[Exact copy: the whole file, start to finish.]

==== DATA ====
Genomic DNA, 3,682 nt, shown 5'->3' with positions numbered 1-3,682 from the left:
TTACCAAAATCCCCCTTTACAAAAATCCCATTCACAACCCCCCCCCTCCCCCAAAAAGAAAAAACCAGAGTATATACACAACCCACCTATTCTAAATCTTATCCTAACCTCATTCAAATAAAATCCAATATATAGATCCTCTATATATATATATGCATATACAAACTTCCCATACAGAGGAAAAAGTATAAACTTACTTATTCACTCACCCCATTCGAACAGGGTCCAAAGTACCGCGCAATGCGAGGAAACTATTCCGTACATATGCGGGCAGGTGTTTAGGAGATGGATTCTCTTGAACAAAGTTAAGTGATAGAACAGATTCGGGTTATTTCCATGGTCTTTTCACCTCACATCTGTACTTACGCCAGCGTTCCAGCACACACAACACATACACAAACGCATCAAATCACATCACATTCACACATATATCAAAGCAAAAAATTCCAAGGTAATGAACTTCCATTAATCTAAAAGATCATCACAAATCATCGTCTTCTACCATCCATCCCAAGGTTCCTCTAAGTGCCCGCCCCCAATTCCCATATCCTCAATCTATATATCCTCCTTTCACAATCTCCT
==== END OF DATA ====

Genomic DNA, 3,682 nt, shown 5'->3' with positions numbered 1-3,682 from the left:
TTACCAAAATCCCCCTTTACAAAAATCCCATTCACAACCCCCCCCCTCCCCCAAAAAGAAAAAACCAGAGTATATACACAACCCACCTATTCTAAATCTTATCCTAACCTCATTCAAATAAAATCCAATATATAGATCCTCTATATATATATATGCATATACAAACTTCCCATACAGAGGAAAAAGTATAAACTTACTTATTCACTCACCCCATTCGAACAGGGTCCAAAGTACCGCGCAATGCGAGGAAACTATTCCGTACATATGCGGGCAGGTGTTTAGGAGATGGATTCTCTTGAACAAAGTTAAGTGATAGAACAGATTCGGGTTATTTCCATGGTCTTTTCACCTCACATCTGTACTTACGCCAGCGTTCCAGCACACACAACACATACACAAACGCATCAAATCACATCACATTCACACATATATCAAAGCAAAAAATTCCAAGGTAATGAACTTCCATTAATCTAAAAGATCATCACAAATCATCGTCTTCTACCATCCATCCCAAGGTTCCTCTAAGTGCCCGCCCCCAATTCCCATATCCTCAATCTATATATCCTCCTTTCACAATCTCCT